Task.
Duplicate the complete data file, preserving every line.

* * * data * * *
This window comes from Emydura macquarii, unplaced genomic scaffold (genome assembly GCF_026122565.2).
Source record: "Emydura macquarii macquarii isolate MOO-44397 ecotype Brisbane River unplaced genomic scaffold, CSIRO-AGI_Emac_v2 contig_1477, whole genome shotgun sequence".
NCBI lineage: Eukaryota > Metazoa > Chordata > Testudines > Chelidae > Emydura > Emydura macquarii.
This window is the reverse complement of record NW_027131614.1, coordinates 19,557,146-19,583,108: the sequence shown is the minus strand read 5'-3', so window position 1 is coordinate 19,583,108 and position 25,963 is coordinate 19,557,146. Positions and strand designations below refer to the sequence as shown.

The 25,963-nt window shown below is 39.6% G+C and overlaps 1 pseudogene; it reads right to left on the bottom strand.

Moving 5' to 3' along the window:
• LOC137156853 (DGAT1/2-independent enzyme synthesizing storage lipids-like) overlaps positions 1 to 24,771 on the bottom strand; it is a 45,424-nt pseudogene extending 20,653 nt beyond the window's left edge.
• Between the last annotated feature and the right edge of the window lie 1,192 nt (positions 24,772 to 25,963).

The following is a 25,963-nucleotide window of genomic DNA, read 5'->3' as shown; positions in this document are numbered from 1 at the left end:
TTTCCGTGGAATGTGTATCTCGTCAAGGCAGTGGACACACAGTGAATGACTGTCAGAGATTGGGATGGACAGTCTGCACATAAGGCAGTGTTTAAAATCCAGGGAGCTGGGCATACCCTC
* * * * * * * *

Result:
This window comes from Emydura macquarii, unplaced genomic scaffold (genome assembly GCF_026122565.2).
Source record: "Emydura macquarii macquarii isolate MOO-44397 ecotype Brisbane River unplaced genomic scaffold, CSIRO-AGI_Emac_v2 contig_1477, whole genome shotgun sequence".
NCBI lineage: Eukaryota > Metazoa > Chordata > Testudines > Chelidae > Emydura > Emydura macquarii.
This window is the reverse complement of record NW_027131614.1, coordinates 19,557,146-19,583,108: the sequence shown is the minus strand read 5'-3', so window position 1 is coordinate 19,583,108 and position 25,963 is coordinate 19,557,146. Positions and strand designations below refer to the sequence as shown.

The 25,963-nt window shown below is 39.6% G+C and overlaps 1 pseudogene; it reads right to left on the bottom strand.

Moving 5' to 3' along the window:
• LOC137156853 (DGAT1/2-independent enzyme synthesizing storage lipids-like) overlaps positions 1 to 24,771 on the bottom strand; it is a 45,424-nt pseudogene extending 20,653 nt beyond the window's left edge.
• Between the last annotated feature and the right edge of the window lie 1,192 nt (positions 24,772 to 25,963).

The following is a 25,963-nucleotide window of genomic DNA, read 5'->3' as shown; positions in this document are numbered from 1 at the left end:
TTTCCGTGGAATGTGTATCTCGTCAAGGCAGTGGACACACAGTGAATGACTGTCAGAGATTGGGATGGACAGTCTGCACATAAGGCAGTGTTTAAAATCCAGGGAGCTGGGCATACCCTC